BoE economist predicts UK economy set to recover at rate of knots

Andy Haldane

The Bank of England’s chief economist expects Britain’s economy to begin to recover “at a rate of knots” from the second quarter of this year as vaccines against the coronavirus are deployed.

Andy Haldane said that the huge economic shock caused by the first lockdown in March and April last year, when output fell 25 per cent, was likely to prove more transient than the 2008-09 global financial crisis that generated a large overhang of bad debts.

“If we get the recovery that I expect to start coming on stream, probably at a rate of knots from the second quarter, that will hopefully . . . improve the prospects of re-employment,” Mr Haldane told an online event for students and alumni of Lady Margaret Hall, a University of Oxford college.

Many economists believe that Britain’s economy is on course to shrink during the current quarter as the government battles a new wave of the coronavirus with tougher lockdown measures. Mr Haldane played down the risk of a jump in unemployment after government furlough payments to companies are due to end in April.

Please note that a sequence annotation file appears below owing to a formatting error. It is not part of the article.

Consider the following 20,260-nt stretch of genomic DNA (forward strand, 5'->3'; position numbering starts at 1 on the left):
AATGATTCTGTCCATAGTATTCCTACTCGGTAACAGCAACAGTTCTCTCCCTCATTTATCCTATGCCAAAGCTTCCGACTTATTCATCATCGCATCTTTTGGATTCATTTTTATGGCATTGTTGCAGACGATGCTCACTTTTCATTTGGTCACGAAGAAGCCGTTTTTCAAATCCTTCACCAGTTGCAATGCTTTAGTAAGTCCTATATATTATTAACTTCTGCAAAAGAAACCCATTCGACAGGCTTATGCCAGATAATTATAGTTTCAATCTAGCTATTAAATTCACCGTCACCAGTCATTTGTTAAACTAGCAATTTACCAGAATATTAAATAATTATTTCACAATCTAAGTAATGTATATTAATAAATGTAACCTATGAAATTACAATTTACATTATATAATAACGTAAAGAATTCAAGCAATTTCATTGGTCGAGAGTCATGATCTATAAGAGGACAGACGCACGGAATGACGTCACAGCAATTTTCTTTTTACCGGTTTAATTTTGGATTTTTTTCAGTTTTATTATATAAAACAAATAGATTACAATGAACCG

If the economy was within 5 to 10 per cent of its pre-pandemic size there should be no further job losses beyond the roughly one million people who had already lost work, he said. The last official data, for November, showed that output was 8.5 per cent below its pre-pandemic level.

The Bank has doubled its bond purchase target to £895 billion since the start of the pandemic, and Mr Haldane said he was concerned that many investors thought the central bank had done this primarily to finance government borrowing. He said the scale of bond purchases reflected the economic hit from the coronavirus outbreak and that he was committed to tightening monetary policy as required to meet the Bank’s 2 per cent inflation target.

Britain is distributing vaccines faster than almost anywhere else in the world and the government hopes to be able to ease restrictions significantly by Easter and to reduce costly economic support measures.